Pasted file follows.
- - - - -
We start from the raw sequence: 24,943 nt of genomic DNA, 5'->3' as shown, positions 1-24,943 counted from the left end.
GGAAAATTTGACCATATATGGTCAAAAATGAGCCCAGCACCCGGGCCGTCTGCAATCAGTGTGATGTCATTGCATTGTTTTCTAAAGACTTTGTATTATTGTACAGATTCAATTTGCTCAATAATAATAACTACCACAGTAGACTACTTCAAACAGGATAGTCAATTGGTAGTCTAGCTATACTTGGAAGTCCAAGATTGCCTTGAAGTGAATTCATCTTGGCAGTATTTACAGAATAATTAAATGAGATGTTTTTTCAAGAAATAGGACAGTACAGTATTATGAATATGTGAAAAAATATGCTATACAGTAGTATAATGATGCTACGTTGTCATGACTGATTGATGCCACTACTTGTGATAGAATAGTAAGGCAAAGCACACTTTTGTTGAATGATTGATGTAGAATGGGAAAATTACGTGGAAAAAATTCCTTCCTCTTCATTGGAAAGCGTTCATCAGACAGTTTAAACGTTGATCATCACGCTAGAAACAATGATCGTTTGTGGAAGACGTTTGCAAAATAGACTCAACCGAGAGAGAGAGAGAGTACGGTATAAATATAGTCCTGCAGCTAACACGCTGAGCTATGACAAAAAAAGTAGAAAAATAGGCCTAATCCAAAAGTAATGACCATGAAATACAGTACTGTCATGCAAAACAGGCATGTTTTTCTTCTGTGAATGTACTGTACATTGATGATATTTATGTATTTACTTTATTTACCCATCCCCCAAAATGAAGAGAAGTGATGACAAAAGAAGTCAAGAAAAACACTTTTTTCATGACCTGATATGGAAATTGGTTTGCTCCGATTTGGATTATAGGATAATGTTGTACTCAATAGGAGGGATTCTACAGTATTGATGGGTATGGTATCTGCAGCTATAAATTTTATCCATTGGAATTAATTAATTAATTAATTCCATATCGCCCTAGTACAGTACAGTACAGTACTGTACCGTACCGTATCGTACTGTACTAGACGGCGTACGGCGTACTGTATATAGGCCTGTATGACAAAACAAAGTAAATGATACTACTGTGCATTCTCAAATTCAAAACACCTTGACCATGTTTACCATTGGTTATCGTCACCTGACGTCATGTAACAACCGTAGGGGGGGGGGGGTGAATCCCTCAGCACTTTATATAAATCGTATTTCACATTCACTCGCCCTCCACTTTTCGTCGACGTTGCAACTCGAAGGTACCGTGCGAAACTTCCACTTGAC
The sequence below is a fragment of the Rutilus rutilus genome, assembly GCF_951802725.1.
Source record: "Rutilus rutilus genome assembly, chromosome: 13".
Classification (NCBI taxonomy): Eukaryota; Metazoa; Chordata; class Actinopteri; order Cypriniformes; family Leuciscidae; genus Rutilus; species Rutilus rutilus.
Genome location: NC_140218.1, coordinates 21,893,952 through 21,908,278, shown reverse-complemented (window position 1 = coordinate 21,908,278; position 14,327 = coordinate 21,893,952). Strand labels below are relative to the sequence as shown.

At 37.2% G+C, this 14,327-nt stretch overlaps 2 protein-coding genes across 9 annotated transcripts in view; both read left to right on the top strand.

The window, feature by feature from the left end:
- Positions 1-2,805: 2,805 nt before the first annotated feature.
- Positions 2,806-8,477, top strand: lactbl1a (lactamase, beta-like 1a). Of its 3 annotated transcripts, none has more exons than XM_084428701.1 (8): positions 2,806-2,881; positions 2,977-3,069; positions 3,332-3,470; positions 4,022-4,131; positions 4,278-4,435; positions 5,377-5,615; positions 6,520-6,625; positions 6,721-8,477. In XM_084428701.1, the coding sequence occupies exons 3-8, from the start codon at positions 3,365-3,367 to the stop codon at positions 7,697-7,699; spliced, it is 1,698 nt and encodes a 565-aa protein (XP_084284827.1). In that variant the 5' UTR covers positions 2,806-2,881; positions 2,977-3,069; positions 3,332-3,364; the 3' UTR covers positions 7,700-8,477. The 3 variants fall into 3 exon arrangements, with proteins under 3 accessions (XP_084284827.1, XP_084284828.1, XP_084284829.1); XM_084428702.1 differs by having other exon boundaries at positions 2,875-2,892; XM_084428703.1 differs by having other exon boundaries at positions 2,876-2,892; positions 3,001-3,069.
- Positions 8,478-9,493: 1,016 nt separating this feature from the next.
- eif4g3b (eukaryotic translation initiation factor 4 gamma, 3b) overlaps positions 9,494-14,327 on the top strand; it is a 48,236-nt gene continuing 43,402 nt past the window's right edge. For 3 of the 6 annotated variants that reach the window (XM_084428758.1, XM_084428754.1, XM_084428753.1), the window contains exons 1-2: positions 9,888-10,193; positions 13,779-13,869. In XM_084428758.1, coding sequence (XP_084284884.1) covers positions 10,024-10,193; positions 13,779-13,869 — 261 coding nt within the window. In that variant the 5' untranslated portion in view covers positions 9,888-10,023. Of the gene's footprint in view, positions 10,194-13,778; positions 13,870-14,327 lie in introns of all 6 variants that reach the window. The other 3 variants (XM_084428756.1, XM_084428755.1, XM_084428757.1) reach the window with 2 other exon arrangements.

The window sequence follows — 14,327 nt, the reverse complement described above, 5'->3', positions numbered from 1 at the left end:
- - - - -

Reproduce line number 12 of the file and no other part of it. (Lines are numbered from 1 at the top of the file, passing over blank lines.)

- eif4g3b (eukaryotic translation initiation factor 4 gamma, 3b) overlaps positions 9,494-14,327 on the top strand; it is a 48,236-nt gene continuing 43,402 nt past the window's right edge. For 3 of the 6 annotated variants that reach the window (XM_084428758.1, XM_084428754.1, XM_084428753.1), the window contains exons 1-2: positions 9,888-10,193; positions 13,779-13,869. In XM_084428758.1, coding sequence (XP_084284884.1) covers positions 10,024-10,193; positions 13,779-13,869 — 261 coding nt within the window. In that variant the 5' untranslated portion in view covers positions 9,888-10,023. Of the gene's footprint in view, positions 10,194-13,778; positions 13,870-14,327 lie in introns of all 6 variants that reach the window. The other 3 variants (XM_084428756.1, XM_084428755.1, XM_084428757.1) reach the window with 2 other exon arrangements.